Impressionism – Eva Gonzalés

Eva Gonzalés, White Shoes, 1879-80
Eva Gonzalés, White Shoes, 1879-80

Eva Gonzalès was the daughter of a Spanish writer and a Belgian musician. She was just 17 when she joined Charles Chaplin’s studio in Paris as a pupil in 1866,  but within three years she became Edouárd Manet’s only formal pupil.

Although Gonzalès is classified as an Impressionist artist, she, like Manet, didn’t participate in any of  their group exhibitions. Instead, with Manet’s encouragement she preferred  to show at the Paris Salon, exhibiting there between 1870 and 1882-3, and at the Salon de Refusés in 1873.

Unfortunately, at her debut showing in 1870, where she exhibited three paintings, her work was overshadowed by Manet’s own submission of a portrait of Gonzalés as a dark haired fashionable model. As a result, she wasn’t considered by the critics to be a serious artist in her own right.

Her major submission was the life-sized Little Soldier, which was an unmistakable reference to Manet’s Fife Player of 1866. However, in her painting Gonzalés transformed the figure of a small boy into a three-dimensional figure with a slightly turned pose, softer focus and extended shadows, unlike Manet’s more flattened two-dimensional painting. She continued to work in the realistic style of Manet’s earlier Spanish period and began to have some success.

In the early 1870s she painted a number of Impressionist plein air landscape studies using the ‘bird’s eye’ viewpoint, flattened perspective and sunlit palette which Monet characterised in his views of Sainte-Adresse during the ’60s.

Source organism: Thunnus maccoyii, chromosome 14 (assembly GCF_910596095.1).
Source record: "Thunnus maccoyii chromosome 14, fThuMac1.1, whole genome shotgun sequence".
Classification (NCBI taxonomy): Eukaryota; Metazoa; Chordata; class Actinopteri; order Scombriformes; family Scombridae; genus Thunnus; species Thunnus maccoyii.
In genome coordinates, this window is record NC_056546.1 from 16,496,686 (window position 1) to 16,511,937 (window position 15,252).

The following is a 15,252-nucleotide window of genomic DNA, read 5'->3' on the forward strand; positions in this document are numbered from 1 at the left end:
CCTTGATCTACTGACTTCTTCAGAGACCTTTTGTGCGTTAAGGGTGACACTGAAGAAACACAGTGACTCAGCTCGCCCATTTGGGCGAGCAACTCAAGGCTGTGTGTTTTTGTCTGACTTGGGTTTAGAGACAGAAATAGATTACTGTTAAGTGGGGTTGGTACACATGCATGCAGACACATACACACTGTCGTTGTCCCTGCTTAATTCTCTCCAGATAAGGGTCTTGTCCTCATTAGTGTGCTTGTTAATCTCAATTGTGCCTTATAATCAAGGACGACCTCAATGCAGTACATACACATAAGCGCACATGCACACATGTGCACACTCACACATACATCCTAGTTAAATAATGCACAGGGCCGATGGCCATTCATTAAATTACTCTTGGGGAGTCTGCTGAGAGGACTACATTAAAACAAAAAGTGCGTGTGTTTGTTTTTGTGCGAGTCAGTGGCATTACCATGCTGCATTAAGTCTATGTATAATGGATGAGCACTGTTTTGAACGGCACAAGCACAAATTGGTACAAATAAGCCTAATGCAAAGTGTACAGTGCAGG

In her later works she frequently portrayed women (in particular her sister Jeanne, also an accomplished artist) and domestic scenes. Her pastels, for which she is most well known, have a light and delicate touch. Her small pastel domestic scene The Nest which was exhibited at the Paris Salon in 1873 met with acclaim, but the reviews refer to her ‘feminine technique’. In contrast, her other submission that year was a large realist painting Loge at the Theatre des Italians. This painting was rejected by the critics for its ‘masculine vigour’ because of the strong brushwork and allusion to erotic symbolism through the inclusion of a sumptuous bouquet of flowers.

By the late 1870s her assured pastel portraits demonstrated that she had found her true style, which can be compared with Degas and other Impressionists.

Overall, her life’s work was small (the catalogue raisonné of her works lists a total of 124 works) as she died within days of giving birth in 1883.

This is an excerpt from my interactive online modern art appreciation program

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